If you enjoy walking, try taking a quick walk around your neighbourhood or a local park while listening to your favourite playlist, podcast, or audiobook. If you like to get your heart racing a little more, you can also go for scenic hikes or a run. Both are also great activities to do with friends.
If you’re new to physical activity or like to exercise from the comfort of your own home, although not outside, it’s still great to get those endorphins flowing that, in turn, will improve your mood by reducing stress levels. There are many free online resources available via the NHS Get Active website, as well as videos on YouTube for all different fitness levels.
Eating a balanced diet
The food you eat can significantly affect your health and wellbeing. It is important to consume a balanced diet with the right nutrients. In winter, increasing your fruit and vegetable intake is advisable as they are rich in antioxidants that protect against colds and flu. Try adding more green leafy vegetables such as spinach or kale into your meals and citrus fruits, as they all contain vitamin C, which boosts immunity against infections like colds and flu.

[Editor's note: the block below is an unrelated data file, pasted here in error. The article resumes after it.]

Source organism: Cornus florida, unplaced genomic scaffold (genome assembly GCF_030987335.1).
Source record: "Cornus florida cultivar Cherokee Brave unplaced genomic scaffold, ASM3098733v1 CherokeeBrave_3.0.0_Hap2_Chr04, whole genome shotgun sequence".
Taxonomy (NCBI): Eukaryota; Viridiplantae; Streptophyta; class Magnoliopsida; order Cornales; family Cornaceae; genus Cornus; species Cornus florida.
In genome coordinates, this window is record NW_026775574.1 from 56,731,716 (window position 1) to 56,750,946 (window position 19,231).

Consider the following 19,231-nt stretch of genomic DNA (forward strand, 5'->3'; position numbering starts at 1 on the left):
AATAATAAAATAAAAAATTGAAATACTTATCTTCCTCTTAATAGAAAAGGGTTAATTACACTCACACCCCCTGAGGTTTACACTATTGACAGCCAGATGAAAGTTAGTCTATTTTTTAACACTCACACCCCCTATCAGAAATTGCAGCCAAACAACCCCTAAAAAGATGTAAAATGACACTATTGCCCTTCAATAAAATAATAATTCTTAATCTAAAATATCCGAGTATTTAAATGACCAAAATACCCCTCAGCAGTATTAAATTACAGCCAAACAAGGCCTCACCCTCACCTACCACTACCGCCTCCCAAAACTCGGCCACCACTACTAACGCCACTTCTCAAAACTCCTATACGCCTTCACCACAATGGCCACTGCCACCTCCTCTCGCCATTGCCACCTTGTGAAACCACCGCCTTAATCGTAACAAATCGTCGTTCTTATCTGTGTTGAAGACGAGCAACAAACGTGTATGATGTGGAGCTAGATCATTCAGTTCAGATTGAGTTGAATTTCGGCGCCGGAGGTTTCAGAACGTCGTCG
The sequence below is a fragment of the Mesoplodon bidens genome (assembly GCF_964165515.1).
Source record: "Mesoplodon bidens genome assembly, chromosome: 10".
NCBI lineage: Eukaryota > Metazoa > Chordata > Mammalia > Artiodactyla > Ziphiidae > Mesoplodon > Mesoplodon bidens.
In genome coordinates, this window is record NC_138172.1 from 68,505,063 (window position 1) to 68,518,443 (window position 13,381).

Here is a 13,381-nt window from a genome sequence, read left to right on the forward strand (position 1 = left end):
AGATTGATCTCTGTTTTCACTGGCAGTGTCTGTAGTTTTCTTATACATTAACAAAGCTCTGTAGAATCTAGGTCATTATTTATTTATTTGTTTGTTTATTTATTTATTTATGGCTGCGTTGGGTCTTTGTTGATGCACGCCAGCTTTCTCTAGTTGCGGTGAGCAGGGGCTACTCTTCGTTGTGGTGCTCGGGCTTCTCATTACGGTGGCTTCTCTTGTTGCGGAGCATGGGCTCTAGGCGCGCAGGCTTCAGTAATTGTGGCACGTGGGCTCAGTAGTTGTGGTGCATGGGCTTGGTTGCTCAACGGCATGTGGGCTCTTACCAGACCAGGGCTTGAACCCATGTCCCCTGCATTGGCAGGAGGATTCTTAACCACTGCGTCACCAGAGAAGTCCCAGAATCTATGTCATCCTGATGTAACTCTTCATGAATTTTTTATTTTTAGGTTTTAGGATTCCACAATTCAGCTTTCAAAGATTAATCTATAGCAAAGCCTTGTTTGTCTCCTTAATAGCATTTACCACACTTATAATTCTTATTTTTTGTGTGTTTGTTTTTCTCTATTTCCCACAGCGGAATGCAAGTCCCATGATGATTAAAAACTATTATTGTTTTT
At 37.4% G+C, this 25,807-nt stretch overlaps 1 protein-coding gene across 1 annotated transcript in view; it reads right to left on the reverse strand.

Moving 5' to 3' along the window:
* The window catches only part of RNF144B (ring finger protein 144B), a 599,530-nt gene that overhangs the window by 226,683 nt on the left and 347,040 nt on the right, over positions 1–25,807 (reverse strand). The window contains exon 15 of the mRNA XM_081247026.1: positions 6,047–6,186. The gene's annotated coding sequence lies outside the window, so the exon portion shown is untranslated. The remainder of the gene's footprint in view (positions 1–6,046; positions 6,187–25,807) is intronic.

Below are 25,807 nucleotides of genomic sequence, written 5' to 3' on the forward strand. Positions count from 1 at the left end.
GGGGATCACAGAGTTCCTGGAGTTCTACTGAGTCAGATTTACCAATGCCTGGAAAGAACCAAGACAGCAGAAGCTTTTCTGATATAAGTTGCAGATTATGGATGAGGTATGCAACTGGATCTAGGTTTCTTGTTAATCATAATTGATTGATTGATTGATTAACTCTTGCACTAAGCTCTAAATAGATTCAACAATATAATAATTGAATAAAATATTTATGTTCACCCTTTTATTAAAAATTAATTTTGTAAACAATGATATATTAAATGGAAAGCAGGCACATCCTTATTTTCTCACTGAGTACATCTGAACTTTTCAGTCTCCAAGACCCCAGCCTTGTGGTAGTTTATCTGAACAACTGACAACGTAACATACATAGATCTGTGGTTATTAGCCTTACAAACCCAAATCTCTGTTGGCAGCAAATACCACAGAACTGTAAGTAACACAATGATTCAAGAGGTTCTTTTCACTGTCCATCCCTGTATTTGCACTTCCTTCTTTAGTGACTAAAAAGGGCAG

You could also limit the amount of sugar you eat; this includes sweetened drinks like fizzy pop or squash. It’s not just about cutting out chocolate! Sugar causes spikes in blood sugar levels, so avoiding these will help keep insulin levels even throughout the day, resulting in better energy levels without crashing later on due to a lack of glucose supply.
Meal preparation is key for keeping you on track in the winter months, and there’s no better time to whip out the slow cooker and reap the benefits of coming home to a warm, nourishing meal after a long day at work. From casseroles to Shepherd’s pie and risottos, BBC Food has an extensive list of delicious and healthy slow cooker and winter warmer recipes for you to try.
Batch cooking is also an ideal alternative for healthcare professionals with busy schedules, cutting down the amount of time you need to spend in the kitchen. With batch cooking you can cook up to 10 meals at once using similar ingredients by freezing in smaller portions. It’s also a way to maximise the nutritional value of fresh produce as you’re cooking and freezing them straight away. Check out some of these golden rules for batch cooking.
When it comes to water intake, as a healthcare professional, staying hydrated on shift is essential. Spending so much time on your feet means you are prone to an increased risk of headaches and impaired concentration. Drinking the recommended 2 litres of water per day will help you remain hydrated and give you the energy you need for a busy day while keeping toxins and headaches at bay.
Taking time out